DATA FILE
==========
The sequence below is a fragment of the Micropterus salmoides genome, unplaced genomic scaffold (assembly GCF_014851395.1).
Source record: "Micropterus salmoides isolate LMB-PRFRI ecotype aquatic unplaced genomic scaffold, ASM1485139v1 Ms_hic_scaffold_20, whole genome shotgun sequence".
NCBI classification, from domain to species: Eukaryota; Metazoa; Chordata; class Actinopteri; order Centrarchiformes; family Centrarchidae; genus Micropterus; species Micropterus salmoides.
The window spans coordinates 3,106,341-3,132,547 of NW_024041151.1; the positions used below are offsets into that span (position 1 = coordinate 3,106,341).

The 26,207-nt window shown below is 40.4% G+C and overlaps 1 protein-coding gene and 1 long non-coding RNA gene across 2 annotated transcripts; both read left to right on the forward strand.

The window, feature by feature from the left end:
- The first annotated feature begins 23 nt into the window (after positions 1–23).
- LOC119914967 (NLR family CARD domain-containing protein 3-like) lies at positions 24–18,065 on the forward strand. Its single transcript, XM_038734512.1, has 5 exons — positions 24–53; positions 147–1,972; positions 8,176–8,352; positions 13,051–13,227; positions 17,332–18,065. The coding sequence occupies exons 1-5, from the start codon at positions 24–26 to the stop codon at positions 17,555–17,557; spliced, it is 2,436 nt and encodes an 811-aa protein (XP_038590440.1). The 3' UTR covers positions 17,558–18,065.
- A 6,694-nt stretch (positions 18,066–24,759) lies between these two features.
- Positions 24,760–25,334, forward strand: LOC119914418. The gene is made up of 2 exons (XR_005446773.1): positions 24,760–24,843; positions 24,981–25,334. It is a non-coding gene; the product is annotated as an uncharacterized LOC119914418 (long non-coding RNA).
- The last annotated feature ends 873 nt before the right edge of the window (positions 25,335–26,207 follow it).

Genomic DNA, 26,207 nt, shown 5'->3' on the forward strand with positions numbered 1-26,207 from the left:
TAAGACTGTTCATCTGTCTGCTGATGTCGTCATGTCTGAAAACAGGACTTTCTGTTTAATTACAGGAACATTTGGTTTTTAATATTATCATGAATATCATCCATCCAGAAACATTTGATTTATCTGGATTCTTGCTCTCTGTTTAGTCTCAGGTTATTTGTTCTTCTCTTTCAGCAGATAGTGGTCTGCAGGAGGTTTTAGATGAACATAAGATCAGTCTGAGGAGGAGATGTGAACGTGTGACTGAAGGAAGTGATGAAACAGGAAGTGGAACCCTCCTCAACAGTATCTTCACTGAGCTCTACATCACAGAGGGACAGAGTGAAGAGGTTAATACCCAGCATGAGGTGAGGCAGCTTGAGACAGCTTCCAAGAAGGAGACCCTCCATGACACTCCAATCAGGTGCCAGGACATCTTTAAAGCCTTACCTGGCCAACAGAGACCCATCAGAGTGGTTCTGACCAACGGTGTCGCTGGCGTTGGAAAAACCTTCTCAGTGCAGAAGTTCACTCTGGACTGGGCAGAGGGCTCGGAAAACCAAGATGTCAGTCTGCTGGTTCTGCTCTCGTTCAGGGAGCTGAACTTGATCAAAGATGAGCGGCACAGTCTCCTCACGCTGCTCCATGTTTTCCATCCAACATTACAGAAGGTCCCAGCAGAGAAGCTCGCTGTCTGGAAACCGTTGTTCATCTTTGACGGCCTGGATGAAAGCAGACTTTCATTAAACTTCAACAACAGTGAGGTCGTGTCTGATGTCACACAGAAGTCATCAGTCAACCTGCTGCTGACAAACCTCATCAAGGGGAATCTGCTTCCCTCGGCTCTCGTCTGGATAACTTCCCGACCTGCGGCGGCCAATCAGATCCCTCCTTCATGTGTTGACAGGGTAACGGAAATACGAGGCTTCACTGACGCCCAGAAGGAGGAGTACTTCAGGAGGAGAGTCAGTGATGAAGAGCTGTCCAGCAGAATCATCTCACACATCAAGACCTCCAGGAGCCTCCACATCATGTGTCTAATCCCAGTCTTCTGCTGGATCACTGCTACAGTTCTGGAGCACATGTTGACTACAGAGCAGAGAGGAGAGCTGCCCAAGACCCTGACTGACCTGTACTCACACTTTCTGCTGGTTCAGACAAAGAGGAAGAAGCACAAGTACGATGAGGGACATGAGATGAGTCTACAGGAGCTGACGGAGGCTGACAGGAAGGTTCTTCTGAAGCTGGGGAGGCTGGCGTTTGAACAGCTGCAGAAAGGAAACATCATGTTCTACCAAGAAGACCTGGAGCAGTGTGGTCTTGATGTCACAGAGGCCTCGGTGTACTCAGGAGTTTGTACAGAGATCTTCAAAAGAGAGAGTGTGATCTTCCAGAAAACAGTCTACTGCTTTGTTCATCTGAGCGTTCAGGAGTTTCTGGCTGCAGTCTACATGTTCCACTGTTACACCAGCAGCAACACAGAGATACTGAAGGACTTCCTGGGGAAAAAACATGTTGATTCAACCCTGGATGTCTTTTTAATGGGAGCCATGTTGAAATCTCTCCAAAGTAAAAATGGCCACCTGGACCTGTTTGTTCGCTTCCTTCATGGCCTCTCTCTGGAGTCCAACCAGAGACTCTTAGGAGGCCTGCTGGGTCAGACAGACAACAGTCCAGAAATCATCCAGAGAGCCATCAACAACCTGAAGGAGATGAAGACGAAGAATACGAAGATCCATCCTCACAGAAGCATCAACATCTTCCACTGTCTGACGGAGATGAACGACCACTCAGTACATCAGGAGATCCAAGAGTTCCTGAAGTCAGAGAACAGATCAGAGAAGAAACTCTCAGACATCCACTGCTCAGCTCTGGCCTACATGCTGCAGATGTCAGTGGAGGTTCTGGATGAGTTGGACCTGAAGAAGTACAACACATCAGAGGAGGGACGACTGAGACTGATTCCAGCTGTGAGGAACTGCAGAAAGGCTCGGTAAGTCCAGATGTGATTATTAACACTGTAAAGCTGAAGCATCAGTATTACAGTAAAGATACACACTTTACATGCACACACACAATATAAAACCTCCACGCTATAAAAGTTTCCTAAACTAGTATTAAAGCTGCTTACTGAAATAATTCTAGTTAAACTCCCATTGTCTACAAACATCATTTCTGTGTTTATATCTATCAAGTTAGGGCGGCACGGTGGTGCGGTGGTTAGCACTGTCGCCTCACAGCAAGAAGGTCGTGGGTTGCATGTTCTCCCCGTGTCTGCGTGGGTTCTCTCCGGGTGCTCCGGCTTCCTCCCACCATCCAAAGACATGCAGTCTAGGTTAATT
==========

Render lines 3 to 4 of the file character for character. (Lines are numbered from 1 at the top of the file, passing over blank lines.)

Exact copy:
NCBI classification, from domain to species: Eukaryota; Metazoa; Chordata; class Actinopteri; order Centrarchiformes; family Centrarchidae; genus Micropterus; species Micropterus salmoides.
The window spans coordinates 3,106,341-3,132,547 of NW_024041151.1; the positions used below are offsets into that span (position 1 = coordinate 3,106,341).